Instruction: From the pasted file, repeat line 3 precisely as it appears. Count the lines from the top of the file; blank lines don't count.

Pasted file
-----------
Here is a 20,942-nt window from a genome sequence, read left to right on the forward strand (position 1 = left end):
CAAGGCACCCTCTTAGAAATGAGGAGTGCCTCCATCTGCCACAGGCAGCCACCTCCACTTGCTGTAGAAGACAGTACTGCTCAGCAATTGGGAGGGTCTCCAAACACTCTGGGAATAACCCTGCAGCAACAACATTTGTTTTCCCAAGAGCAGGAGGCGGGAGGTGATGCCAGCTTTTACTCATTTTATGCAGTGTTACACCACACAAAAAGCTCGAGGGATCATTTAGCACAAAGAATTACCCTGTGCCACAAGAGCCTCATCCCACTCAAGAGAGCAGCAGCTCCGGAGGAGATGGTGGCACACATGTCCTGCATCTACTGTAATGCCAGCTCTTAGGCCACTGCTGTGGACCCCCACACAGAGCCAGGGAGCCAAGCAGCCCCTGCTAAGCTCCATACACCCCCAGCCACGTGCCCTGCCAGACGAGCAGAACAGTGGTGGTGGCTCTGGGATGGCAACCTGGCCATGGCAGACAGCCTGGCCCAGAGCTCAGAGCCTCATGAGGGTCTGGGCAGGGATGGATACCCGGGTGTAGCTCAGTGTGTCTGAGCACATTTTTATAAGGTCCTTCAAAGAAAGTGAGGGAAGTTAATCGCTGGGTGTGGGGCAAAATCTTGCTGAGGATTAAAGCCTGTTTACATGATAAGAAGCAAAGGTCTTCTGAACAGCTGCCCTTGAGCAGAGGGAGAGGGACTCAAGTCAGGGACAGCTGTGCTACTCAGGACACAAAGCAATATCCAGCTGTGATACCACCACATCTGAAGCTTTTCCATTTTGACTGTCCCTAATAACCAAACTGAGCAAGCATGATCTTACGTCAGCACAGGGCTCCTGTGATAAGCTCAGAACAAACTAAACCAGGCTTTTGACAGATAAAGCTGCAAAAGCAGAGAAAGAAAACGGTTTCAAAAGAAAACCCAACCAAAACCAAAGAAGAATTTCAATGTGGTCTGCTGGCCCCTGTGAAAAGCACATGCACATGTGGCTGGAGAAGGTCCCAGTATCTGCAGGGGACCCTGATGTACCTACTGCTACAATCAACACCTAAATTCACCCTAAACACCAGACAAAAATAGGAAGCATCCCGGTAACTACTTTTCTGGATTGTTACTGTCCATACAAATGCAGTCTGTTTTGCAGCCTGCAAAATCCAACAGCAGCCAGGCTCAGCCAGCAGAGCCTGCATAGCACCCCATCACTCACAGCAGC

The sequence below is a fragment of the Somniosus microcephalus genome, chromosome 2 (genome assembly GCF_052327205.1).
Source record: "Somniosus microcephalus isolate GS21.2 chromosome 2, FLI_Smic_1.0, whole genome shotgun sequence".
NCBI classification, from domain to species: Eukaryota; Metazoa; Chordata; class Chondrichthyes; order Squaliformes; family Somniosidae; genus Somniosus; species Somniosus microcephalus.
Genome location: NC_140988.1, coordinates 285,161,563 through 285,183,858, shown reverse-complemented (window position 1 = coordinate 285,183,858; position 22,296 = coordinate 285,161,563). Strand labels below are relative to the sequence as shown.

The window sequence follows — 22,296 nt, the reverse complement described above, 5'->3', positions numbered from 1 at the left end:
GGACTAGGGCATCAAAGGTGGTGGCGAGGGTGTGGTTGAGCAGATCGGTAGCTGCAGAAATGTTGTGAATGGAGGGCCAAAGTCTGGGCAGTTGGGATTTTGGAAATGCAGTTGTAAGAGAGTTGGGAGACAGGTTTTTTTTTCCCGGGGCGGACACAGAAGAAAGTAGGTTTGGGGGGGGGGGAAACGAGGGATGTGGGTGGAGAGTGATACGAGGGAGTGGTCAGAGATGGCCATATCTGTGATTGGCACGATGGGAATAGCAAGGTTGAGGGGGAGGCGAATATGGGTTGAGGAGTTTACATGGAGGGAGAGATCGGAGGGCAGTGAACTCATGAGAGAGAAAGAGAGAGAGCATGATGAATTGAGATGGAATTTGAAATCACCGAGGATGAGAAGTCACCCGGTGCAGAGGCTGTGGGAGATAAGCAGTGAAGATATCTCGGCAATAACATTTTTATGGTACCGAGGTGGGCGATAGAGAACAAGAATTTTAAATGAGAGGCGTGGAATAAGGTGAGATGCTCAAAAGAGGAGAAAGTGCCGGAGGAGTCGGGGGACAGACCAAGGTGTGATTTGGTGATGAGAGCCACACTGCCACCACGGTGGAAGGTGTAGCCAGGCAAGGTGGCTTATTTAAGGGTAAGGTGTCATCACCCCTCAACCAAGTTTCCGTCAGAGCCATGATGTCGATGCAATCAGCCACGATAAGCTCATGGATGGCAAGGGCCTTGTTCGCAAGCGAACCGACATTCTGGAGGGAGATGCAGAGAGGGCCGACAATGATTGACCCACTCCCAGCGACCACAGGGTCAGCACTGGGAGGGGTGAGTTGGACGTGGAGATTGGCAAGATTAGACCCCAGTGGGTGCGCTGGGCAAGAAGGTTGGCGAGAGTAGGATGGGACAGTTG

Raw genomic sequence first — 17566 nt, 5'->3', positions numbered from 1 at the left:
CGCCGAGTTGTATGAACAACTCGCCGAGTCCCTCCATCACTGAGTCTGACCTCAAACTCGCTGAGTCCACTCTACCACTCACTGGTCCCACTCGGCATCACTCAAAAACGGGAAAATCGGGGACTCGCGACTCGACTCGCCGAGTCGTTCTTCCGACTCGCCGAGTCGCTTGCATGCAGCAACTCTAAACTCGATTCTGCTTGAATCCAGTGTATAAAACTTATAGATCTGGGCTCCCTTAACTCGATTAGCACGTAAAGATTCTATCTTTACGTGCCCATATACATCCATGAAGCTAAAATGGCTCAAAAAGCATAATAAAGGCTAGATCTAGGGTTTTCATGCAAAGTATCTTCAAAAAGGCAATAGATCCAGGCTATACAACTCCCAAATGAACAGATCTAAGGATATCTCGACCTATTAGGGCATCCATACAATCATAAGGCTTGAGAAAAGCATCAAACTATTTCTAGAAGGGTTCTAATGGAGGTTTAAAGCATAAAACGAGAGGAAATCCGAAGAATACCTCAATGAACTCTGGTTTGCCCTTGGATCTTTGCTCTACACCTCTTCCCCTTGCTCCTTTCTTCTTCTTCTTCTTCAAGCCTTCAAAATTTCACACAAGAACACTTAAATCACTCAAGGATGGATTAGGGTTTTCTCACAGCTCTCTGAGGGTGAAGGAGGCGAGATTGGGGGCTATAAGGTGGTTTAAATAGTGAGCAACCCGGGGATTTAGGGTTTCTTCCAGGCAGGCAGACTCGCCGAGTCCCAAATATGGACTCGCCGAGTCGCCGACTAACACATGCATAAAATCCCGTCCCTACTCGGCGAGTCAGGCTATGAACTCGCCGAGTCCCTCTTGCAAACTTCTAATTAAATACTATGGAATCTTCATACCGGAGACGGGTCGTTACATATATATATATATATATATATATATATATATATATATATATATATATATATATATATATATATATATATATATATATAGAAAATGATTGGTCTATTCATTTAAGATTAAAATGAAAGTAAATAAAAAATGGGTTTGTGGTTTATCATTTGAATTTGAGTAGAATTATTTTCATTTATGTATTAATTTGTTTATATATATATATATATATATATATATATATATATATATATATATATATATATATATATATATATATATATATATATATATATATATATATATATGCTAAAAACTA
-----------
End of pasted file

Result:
The sequence below is a fragment of the Somniosus microcephalus genome, chromosome 2 (genome assembly GCF_052327205.1).